POLITICS

Ahead of the Oscars, Rep. Tony Cárdenas calls out Hollywood for its lack of diversity

WASHINGTON, DC - NOVEMBER 13:  U.S. Rep. Tony Cardenas (D-CA) listens during a news conference on immigration reform November 13, 2013 on Capitol Hill in Washington, DC. Freshman House Democrats urged Speaker of the House Rep. John Boehner (R-OH) to pass the comprehensive immigration reform.  (Photo by Alex Wong/Getty Images)

WASHINGTON, DC - NOVEMBER 13: U.S. Rep. Tony Cardenas (D-CA) listens during a news conference on immigration reform November 13, 2013 on Capitol Hill in Washington, DC. Freshman House Democrats urged Speaker of the House Rep. John Boehner (R-OH) to pass the comprehensive immigration reform. (Photo by Alex Wong/Getty Images)  (2013 Getty Images)

Just days before Hollywood’s biggest night, Rep. Tony Cárdenas is calling out Tinsletown for its “lack of diversity in this year’s Oscars nominees.”

Highlighting a topic of discussion that has marred this year’s award season, Cárdenas sent an open letter to Academy of Motion Picture Arts and Sciences President Cherly Boone Isaacs requesting a meeting to discuss the “unfortunate failure” of such a “revered American institution to fully reflect our nation.”

According to Deadline, the California representative also sent the letter to studio bosses at Warner Bros, Disney, Universal, Columbia, Fox and Paramount.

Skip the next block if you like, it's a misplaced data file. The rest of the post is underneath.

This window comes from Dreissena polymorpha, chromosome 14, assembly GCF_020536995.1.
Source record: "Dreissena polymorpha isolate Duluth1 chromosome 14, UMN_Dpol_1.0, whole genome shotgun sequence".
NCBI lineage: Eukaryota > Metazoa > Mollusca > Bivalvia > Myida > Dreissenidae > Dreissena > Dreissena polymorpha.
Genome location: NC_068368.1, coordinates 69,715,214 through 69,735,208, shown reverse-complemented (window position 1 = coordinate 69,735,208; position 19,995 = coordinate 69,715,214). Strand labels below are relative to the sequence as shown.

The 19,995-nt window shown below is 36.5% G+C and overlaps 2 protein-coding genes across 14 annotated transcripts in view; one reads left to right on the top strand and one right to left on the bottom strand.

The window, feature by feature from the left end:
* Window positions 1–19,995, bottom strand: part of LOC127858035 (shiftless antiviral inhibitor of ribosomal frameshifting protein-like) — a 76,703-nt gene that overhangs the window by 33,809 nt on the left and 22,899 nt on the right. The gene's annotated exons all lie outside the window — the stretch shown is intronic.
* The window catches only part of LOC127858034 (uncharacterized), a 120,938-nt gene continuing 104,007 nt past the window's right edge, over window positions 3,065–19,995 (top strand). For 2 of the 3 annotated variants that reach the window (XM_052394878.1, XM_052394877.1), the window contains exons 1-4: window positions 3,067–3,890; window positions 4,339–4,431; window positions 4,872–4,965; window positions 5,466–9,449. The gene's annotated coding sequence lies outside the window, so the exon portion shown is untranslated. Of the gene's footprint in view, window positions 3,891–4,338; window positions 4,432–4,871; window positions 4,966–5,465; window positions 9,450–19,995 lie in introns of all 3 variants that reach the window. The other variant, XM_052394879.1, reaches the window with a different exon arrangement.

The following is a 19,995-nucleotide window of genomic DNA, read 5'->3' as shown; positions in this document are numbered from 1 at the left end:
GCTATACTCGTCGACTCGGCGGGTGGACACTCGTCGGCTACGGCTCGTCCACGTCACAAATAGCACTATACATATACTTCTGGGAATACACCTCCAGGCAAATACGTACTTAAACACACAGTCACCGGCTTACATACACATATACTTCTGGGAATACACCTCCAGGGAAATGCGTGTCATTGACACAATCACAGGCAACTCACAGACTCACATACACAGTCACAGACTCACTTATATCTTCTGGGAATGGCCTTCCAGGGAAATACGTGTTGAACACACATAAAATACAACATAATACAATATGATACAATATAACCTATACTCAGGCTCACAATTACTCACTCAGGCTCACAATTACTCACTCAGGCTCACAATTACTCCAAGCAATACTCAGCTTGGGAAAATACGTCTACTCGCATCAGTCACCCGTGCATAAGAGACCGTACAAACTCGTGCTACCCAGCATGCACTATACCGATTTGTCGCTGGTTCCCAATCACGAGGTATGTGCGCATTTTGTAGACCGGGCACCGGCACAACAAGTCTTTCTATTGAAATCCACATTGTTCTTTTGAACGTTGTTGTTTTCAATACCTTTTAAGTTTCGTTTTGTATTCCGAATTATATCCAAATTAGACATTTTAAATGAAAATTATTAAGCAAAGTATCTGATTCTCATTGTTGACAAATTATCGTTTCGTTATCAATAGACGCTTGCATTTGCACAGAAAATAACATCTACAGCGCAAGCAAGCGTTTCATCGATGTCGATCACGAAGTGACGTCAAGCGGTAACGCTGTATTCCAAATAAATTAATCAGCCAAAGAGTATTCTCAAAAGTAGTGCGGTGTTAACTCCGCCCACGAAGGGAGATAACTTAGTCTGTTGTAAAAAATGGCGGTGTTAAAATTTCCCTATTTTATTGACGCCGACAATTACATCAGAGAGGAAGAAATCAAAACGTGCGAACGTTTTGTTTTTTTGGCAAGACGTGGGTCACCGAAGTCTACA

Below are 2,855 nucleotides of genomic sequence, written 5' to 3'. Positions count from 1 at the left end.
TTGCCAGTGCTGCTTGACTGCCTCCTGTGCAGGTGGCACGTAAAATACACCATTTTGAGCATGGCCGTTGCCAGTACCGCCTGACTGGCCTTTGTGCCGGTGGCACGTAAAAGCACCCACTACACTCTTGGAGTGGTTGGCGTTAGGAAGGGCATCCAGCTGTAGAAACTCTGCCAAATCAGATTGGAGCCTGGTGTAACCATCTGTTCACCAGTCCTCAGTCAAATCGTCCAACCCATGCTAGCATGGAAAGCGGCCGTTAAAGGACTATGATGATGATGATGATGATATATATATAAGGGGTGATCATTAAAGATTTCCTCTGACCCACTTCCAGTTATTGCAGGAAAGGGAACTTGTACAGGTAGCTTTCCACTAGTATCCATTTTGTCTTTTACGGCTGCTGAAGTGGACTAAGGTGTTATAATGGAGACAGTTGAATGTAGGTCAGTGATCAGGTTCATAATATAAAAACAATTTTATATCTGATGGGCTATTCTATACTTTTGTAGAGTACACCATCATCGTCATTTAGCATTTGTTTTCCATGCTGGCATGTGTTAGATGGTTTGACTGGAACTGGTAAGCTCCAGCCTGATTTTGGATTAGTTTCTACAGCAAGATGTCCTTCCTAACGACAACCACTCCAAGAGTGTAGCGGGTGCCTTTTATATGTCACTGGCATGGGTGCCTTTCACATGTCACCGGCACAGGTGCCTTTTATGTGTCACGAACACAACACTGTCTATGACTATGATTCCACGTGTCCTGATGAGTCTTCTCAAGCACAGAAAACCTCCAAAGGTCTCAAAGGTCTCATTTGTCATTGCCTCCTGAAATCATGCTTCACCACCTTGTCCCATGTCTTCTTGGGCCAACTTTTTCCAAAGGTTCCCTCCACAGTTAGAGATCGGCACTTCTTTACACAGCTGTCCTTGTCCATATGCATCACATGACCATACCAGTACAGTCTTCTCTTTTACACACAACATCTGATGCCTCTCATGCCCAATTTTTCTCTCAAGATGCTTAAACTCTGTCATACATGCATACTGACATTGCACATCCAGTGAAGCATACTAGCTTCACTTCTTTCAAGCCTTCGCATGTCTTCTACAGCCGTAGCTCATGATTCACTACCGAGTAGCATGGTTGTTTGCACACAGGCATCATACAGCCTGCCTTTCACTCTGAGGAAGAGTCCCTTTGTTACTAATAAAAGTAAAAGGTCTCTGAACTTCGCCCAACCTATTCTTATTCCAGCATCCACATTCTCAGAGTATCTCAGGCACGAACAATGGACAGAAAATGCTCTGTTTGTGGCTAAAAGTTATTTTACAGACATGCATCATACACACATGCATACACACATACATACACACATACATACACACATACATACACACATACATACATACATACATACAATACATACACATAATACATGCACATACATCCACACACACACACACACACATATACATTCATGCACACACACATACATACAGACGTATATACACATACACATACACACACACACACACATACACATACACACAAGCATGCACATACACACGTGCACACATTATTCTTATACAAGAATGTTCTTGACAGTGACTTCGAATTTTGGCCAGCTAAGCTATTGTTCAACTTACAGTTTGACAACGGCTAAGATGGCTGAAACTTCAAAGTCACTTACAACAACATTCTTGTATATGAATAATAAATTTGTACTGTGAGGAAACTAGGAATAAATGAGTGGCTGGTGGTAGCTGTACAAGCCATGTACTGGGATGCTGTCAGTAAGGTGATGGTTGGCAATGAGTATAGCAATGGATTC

In his letter, Cárdenas said that when Hollywood fails to include diverse faces, “reflecting both today and tomorrow’s America,” it sends a poor message.

“We are not celebrating the diversity that makes this country unique. I believe we can do better,” he wrote.

This year’s Oscar nominations – and snubs – provoked outrage because all the artists in the acting categories were white. Many industry insiders felt the critically acclaimed “Selma” was snubbed during the nominations and minorities overall were ignored. On social media the hashtag #OscasSoWhite was trending on Twitter for several days.

Cárdenas, whose letter coincided with the ending of the Oscar’s voting, takes issue with the lack of diversity in the entertainment industry and said it’s an issue that won’t be easy to address.

“I want to work with you to improve diversity in the entertainment industry and in Academy membership,” he wrote. “I understand this endeavor will take time to achieve, but I am committed to working with you to make sure the industry is more reflective of the rich diversity of the city it calls home.”

AMPAS did not comment when reached by Deadline, but Boone Isaacs, the Academy’s first black president, responded to the lack of diversity last month.

In an interview with The Associated Press, she said they are “committed to seeking out diversity of voice and opinion.”

“In the last two years, we’ve made greater strides than we ever have in the past toward becoming a more diverse and inclusive organization through admitting new members and more inclusive classes of members,” she said. “And, personally, I would love to see and look forward to see a greater cultural diversity among all our nominees in all our categories.”

Boone Isaacs also acknowledged that diversity needs to be mandatory in both story and storyteller.

“It matters that we pay attention to, again, the diversity of voice and opinion and experience, and that is doesn’t slide, it doesn’t slide anywhere except for forward,” she said. “And maybe this year is more just about let’s kick it in even more.”

The Associated Press contributed to this report.

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